Tezcats are large primordials, with scaly skin that forms a sort of armor plating on their backs, chests, faces and arms. They have squat legs, thick, armored tails and are almost as wide as they are tall. Their scales are turquoise in color and their faces have the appearance of turquoise skulls. Tezcats are warriors born, and relish taking the front line in any fight.

Tezcats are large creatures with a movement rate of 20 feet per round. They have darkvision to a range of 60 feet and have a knack for breaking down doors. A tlaloc can make a tail attack in combat for 1d4 points of damage. Their armor plating gives them a natural AC 12.

Tezcats are brutes, adding one point to their starting strength score. Their tiny heads and brains, however, don’t lend themselves to brilliance, so they lose one point from their starting intelligence score. These ability modifications cannot increase a score above 18 or reduce it below 3.

Once per day, a tezcat can unleash a deep, long bellow that acts as a gust of wind spell.

Tezcats speak Common and Primordial. They might also speak Dragon, Lizardman, Troglodyte, Troll or Air Elemental

Tezcats may multi-class as cleric/fighters, fighter/sorcerers and fighter/thieves.


Tlalocs look like humanoid toads with glistening, bright green hides and needle-like spikes running up their arms and down their backs. They have large, golden eyes that can show an incredible cunning when their owner wishes them to, but otherwise look blank and inscrutable. Two long fangs jut from their thin, crooked lips. Tlalocs stand about as tall as dwarves, though this is partially because of their hunched postures.

Tlalocs are medium creatures with a movement rate of 30 feet per round on land and a swim speed of 20 feet per round. They have darkvision to a range of 60 feet and have a knack for jumping and leaping. Tlalocs can hold their breath for a full minute before needing to breath. A tlaloc can make a bite attack in combat for 1d4 points of damage.

Tlalocs are quick and cunning, adding one point to their starting dexterity score. Their foul personal habits and monstrous appearance gives them a one point penalty to their starting charisma score. These ability modifications cannot increase a score above 18 or reduce it below 3.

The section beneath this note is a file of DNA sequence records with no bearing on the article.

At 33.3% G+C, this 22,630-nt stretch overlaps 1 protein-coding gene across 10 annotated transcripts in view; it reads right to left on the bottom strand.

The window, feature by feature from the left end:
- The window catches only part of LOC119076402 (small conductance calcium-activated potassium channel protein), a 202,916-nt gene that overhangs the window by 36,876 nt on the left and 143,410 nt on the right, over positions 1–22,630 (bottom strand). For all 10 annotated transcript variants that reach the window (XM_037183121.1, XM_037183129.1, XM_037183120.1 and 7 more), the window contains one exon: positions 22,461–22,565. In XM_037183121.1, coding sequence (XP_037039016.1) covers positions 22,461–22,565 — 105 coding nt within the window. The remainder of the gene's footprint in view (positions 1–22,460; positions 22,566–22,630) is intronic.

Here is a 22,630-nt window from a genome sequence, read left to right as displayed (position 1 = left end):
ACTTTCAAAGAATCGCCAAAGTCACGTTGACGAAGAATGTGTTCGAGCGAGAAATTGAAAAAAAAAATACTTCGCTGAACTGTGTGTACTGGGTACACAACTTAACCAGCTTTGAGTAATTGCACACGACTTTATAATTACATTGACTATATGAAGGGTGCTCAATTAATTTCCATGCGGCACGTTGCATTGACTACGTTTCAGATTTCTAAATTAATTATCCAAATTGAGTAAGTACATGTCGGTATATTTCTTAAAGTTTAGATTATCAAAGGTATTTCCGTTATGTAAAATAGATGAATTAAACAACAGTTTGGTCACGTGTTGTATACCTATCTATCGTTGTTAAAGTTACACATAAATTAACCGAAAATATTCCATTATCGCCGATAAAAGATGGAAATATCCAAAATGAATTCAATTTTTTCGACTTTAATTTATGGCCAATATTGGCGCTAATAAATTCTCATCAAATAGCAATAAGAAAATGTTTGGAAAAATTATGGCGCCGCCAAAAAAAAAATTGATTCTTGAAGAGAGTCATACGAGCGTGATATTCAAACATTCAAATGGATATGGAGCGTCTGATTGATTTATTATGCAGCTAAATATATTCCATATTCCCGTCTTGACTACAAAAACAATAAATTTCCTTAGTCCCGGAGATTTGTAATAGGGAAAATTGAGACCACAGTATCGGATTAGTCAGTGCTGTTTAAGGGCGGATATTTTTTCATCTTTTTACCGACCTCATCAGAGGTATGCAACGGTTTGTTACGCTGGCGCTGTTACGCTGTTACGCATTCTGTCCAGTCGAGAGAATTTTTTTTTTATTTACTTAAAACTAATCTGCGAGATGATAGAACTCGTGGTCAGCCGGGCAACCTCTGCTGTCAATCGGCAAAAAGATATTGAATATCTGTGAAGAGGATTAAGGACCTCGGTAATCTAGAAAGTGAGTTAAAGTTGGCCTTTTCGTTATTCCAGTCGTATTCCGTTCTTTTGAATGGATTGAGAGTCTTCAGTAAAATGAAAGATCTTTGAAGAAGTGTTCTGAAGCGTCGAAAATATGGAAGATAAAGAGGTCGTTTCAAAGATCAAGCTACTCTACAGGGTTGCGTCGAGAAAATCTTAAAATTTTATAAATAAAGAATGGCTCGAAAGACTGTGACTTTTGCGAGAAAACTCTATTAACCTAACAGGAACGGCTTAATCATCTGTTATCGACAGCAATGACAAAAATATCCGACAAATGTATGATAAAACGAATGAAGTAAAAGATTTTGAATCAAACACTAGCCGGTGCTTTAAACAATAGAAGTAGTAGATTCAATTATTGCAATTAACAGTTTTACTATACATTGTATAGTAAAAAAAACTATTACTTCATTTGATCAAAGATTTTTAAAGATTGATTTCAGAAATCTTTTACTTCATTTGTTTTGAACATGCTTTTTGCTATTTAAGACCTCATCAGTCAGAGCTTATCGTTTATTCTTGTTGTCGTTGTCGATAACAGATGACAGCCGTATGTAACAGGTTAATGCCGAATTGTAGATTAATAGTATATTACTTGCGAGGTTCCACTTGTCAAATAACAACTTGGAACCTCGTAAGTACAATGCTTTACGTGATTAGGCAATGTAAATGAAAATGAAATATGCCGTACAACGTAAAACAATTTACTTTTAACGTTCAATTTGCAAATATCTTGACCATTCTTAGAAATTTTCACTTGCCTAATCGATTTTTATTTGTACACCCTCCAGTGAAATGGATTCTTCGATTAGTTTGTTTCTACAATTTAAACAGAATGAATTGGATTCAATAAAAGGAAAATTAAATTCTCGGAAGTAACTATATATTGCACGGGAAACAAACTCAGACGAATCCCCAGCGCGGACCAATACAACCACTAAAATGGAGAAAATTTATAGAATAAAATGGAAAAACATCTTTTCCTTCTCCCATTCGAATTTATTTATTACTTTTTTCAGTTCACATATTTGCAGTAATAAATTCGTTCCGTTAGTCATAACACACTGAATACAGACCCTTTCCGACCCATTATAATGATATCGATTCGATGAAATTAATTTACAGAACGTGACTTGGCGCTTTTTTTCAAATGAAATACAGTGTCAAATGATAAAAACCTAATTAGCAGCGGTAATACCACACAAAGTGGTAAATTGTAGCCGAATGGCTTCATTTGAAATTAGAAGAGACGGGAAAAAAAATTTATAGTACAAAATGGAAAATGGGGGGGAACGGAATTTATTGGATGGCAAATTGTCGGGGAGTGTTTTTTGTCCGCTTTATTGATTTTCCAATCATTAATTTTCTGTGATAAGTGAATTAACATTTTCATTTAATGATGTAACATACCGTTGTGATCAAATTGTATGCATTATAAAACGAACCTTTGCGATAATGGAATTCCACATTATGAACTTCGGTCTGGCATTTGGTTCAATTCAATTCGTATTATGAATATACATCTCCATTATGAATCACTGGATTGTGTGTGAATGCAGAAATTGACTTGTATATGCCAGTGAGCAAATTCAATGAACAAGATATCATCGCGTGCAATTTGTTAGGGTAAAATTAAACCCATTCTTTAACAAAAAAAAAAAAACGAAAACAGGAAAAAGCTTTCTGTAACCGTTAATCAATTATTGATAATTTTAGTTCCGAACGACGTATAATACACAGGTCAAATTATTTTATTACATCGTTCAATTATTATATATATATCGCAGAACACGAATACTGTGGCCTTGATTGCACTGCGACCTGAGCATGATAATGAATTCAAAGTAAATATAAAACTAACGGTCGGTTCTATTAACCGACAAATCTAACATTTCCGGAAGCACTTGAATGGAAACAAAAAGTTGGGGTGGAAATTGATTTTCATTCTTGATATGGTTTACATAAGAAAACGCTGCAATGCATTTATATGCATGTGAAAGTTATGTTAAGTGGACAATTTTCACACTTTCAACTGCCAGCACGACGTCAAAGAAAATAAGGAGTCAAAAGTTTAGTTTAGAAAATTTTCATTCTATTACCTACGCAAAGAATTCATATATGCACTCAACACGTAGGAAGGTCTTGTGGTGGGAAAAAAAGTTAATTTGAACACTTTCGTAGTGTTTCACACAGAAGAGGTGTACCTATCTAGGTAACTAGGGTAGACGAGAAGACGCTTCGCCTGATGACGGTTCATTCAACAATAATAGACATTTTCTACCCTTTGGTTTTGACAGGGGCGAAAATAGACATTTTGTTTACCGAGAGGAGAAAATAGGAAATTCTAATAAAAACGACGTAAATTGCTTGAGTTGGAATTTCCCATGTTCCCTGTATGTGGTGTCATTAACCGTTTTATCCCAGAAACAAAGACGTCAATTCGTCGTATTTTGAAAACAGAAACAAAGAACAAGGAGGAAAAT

As a primordial species, Tlalocs have a natural affinity for and control over water. A tlaloc with a wisdom score of 10 or higher can cast the following spells, each once per day: acid splash, ray of frost and obscuring mist.

Tlalocs speak Common and Primordial. They might also speak Dragon, Fiendish, Lizardman, Mugwump, Troglodyte, or Water Elemental

Tlalocs may multi-class as cleric/thieves, fighter/thieves and sorcerer/thieves.

The Anarchist Class

In case anyone is unaware, the following class is based on my reading of the first few chapters of The Man Who Was Thursday, a “surreal” little volume by G. K. Chesterton about the fight between the Central Council of Anarchists and the poets who form the New Police Force.

The Anarchist

There are anarchists – the garden variety of folks who talk about toppling governments in the name of ultimate freedom, and back it up with a bomb or two, and there are the true anarchists, who look to a higher form of anarchy that cannot exist within the human (or, in fantasy terms, the humanoid) community. These fellows seek not the toppling of governments, but the toppling of humanity (or humanoidity – weird word, have no idea if it’s correct) itself.

As this would be an unpopular tack to take among the living, the true anarchists face a great deal of opposition, and therefore must organize themselves, ruthlessly and efficiently, to achieve their goals. To this end, there exists a great organization of anarchists governed by a council of seven, each member of this inner council being named for a day of the week. All anarchists seek to rise to this council, but all anarchists must first start on the ground floor, advancing the byzantine aims of the central council in the world. Just as the forces of Law delve underground in search of treasure and magic to fuel their fight against chaos, so chaos must delve to match them.